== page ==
by Mark Montieth | firstname.lastname@example.org
February 17, 2014 | 11:01 PM
The NBA All-Star break flips a page for teams that have hope for a postseason appearance, allowing them to see the proverbial light at the end of the tunnel. Days get longer, games become more meaningful and the weather gets warmer – eventually, anyway.
So, the Pacers team that stumbled into the break by losing three of its last eight games, including two at home, will be expected to return with fresh legs and outlooks when the season resumes Tuesday night against Atlanta at Bankers Life Fieldhouse.
“The dog days are gone,” coach Frank Vogel declared following Monday's practice on the Fieldhouse's main court. “It's time to prepare for the home stretch. Thirty games remaining. We need to re-establish the focus we started the season with. We started 9-0 and 16-1. (We need) that kind of sacrifice and mentality.”
Vogel, whose staff coached the East to a victory in Sunday's All-Star game in New Orleans, said he was pleased with the team's first post-break practice.
“This is traditionally the worst practice of the year,” he said. “I didn't think it was bad at all. We had positive energy, guys worked really hard. Nobody looked like they needed conditioned. Nobody looked like they had forgotten the plays, which happens sometimes over All-Star break. Guys were pretty sharp.”
Vogel will take a repeat of last season, when the Pacers won their first four games after the break, and six of their first seven. This team, at 42-10, has the best record in the East, 2 ½ games ahead of Miami, the only other conference team regarded as a Finals contender.
Feeling the Heat on their backs should be enough to keep the Pacers motivated the rest of the way.
“We've got somewhere we want to get to,” said Paul George, who played in the All-Star game along with Roy Hibbert.
“This past weekend was fun. But nothing's more fun than chasing a championship.”
While his new teammates spread out across the country or found warm islands over All-Star break, Andrew Bynum stayed in Indianapolis and worked out with the Pacers' training staff every day.
He lifted weights and worked in the exercise pool for two to three hours each day, trying to get his ailing knees back into shape.
“It's hard work,” said Bynum, a man of as few words as will suffice. “Just do it and get your body in shape.”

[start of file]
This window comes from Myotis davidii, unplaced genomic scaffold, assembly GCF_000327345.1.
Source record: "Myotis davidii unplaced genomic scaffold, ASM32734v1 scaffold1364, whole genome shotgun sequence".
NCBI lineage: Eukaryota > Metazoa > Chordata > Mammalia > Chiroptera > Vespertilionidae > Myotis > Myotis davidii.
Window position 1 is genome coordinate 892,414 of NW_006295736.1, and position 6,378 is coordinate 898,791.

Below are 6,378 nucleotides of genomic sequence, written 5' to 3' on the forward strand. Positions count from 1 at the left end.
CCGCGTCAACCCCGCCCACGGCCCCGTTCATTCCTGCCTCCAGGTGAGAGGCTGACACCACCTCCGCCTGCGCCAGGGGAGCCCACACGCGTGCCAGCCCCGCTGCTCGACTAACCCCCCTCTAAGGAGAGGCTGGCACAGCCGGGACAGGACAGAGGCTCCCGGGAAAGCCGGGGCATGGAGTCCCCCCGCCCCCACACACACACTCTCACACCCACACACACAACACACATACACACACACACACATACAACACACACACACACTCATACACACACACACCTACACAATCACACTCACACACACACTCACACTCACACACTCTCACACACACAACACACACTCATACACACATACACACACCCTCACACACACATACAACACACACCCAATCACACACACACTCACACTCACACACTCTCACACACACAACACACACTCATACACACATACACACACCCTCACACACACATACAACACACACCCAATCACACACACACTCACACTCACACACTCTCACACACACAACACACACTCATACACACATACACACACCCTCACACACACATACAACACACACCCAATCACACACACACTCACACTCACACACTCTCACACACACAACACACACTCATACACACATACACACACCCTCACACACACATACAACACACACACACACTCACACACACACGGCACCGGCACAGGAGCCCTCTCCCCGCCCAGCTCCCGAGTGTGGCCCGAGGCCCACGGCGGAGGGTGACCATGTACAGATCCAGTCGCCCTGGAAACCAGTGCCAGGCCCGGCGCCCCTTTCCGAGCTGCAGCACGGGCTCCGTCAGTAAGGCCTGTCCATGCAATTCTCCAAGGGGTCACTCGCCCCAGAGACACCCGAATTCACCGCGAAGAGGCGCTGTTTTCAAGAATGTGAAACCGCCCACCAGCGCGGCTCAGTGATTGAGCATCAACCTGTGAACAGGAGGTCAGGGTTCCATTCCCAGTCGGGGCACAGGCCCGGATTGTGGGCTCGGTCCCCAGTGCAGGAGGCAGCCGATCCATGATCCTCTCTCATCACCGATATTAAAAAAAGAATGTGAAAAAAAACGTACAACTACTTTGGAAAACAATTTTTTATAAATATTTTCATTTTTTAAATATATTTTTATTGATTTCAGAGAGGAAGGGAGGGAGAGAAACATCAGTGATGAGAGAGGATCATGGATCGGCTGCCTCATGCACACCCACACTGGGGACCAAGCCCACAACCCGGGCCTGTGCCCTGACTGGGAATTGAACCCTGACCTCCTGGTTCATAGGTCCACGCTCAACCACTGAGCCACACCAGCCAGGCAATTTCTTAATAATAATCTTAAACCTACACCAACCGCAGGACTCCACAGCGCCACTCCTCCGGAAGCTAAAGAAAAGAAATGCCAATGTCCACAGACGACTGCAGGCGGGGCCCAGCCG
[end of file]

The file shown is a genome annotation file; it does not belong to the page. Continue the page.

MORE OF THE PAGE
Bynum took part in his first practice on Monday, but not in the parts that included contact. He shot, ran through dummy offense and participated in drills. Then he went home or hung around downtown.
“Indy's been pretty cool so far,” he said. “I live right downtown, so there's a lot of options.”
Bynum, who signed with the Pacers on Feb. 1, had been watching games from the bench in street clothes and working out on his own until Monday. Now that he's been here a couple of weeks, he's starting to feel like part of the team.
“The coach is good here,” he said. “It's kind of easy to fit in. Just show up, work hard and do your job. I like that. No shenanigans. Everybody seems to like each other. I fit in here. They play through the bigs already, so I'm just waiting for the opportunity to play.”
Don't expect to see him in a game uniform anytime soon, though. Vogel said Bynum will have to practice a few weeks before he's allowed to play, and that clock starts ticking when he can have live contact.
“We're not close to seeing him in uniform,” Vogel said. “I'm week to week with it.”
Scola Hoping Elbow Heals
The break didn't cure Luis Scola's right elbow, which has affected his shooting lately. It was still slightly stiff during Monday's practice.
“I don't know exactly what it is,” he said.
“It's been bothering me for a couple of weeks, maybe a month. I think it's something that's going to be there. I just have to find a way to get it better while I play with it. I don't believe in excuses. It's not a big injury. It's part of the game.”
Scola entered the season shooting .505 from the field over his NBA career. He's shooting a career-low .457 this season, and just 33 percent (32 of 97) over the past 13 games. He missed all five shots in the loss to Dallas before the break.
He said he'll have to adjust his style of play on offense if he doesn't get back to normal soon.
“Hopefully I start shooting better, but if I keep shooting worse we'll have to see.”
George Meets His Idol
George met a lot of people over All-Star Weekend, mostly a varied collection of entertainment celebrities and corporate sponsor types.
His most meaningful encounter, however, came with Los Angeles Lakers star Kobe Bryant, who sat out the All-Star game with an injury. Bryant was George's favorite player while he was growing up in Palmdale, Calif., about an hour outside of Los Angeles, and he had yet to have a conversation of more than a few words.
“That was one of the coolest moments being down there,” George said.
“Just encouraging words,” George said. “To continue to keep going. I'm on the right path, playing at a high level, playing great basketball. He's a big fan.”
George wasn't as much a fan of the dunk contest on Saturday. He was part of the winning three-man East team, but Washington's John Wall was judged the individual winner. Most fans were surprised by the contest's abrupt ending. George understood the new format, but wanted to keep going with a round of individual competition.
“It just seemed like it was over a little too quick,” he said.
“I thought it would have been fun (to continue). Whether it was another round or competing against the (other) guys who won in the East.”
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